The Potential of Proteomics: A Clear Path to Discovery | Part II


Posted by Carolyn P on Feb 22, 2017 3:00:00 AM

See a real life example of how PTMScan technology can facilitate translational discovery. In this short video we describe how CST not only identified a major driver of NSCLC, which can respond to an FDA approved drug, but went a step further and developed an antibody that can be used to test which patients might be candidates for treatment. All thanks to the power of simplified proteomics.

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Topics: Proteomics, PTMScan, techniques

The Potential of Proteomics: A Clear Path to Discovery


Posted by Carolyn P on Jan 11, 2017 3:00:00 AM

Whether your lab is well-versed and equipped to do Mass Spec analysis in-house or your lab has never considered setting up a proteomics experiment before, the Proteomics group at CST has a solution to help clear the way.  Click below to watch the video and learn more.

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Topics: Proteomics, PTMScan, techniques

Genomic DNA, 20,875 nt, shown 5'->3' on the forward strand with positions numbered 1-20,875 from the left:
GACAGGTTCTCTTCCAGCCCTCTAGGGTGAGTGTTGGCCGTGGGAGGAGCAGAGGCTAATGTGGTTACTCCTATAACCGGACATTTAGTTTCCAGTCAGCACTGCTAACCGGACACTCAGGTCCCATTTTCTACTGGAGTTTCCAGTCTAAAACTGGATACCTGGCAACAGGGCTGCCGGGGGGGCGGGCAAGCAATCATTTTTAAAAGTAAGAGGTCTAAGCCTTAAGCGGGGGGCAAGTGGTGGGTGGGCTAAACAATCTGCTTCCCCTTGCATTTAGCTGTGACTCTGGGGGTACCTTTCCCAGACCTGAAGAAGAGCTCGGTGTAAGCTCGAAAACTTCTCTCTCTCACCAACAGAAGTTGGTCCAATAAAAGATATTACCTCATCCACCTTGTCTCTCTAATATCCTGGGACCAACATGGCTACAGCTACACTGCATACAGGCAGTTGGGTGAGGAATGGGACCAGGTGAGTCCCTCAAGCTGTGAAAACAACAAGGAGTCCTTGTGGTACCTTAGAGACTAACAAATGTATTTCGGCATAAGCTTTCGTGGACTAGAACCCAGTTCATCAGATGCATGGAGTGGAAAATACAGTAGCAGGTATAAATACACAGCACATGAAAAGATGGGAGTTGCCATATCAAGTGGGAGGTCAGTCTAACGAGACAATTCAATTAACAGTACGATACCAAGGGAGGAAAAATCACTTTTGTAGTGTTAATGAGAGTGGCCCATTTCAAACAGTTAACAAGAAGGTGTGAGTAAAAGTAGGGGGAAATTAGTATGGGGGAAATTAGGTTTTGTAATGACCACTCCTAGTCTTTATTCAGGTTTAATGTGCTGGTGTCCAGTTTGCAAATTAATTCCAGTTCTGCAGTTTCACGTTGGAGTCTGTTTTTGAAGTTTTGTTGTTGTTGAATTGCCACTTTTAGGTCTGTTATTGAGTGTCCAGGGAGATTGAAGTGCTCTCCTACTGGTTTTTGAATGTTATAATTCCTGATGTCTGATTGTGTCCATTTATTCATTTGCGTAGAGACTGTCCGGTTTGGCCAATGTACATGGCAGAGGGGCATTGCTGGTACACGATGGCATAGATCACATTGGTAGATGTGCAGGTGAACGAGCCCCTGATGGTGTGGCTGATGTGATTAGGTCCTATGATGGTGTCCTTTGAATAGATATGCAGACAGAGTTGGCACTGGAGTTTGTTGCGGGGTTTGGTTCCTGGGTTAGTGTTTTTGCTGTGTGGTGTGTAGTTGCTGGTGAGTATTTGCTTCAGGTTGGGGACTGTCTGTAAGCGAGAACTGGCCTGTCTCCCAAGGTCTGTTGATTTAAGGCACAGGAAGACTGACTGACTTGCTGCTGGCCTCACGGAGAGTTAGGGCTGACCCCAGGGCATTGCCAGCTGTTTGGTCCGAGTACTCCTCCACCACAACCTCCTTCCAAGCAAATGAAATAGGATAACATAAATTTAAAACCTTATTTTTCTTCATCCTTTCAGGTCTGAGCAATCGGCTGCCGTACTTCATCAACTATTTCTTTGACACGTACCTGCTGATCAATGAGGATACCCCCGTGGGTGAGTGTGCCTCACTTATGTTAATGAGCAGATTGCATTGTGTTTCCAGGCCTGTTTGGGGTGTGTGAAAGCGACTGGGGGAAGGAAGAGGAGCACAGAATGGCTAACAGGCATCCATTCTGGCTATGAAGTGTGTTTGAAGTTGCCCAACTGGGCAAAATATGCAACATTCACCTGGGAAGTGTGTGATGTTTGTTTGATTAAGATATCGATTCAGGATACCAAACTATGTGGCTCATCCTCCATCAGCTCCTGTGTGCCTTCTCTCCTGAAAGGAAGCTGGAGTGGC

The Cost of a Failed Western Blot


Posted by Claire S on Sep 14, 2016 3:00:00 AM


Thinking about lab expenses isn’t as enjoyable as investigating your favorite signaling pathway. However, because research money is hard to come by, it is something that should be considered when picking your reagents for western blotting. It makes sense to keep the quality of your primary antibody in mind, because the success of the entire experiment depends on the antibody being reliable, specific, and sensitive. If the antibody does not perform as expected your experiment may fail . . . and the cost of a failed western blot may be more than you think.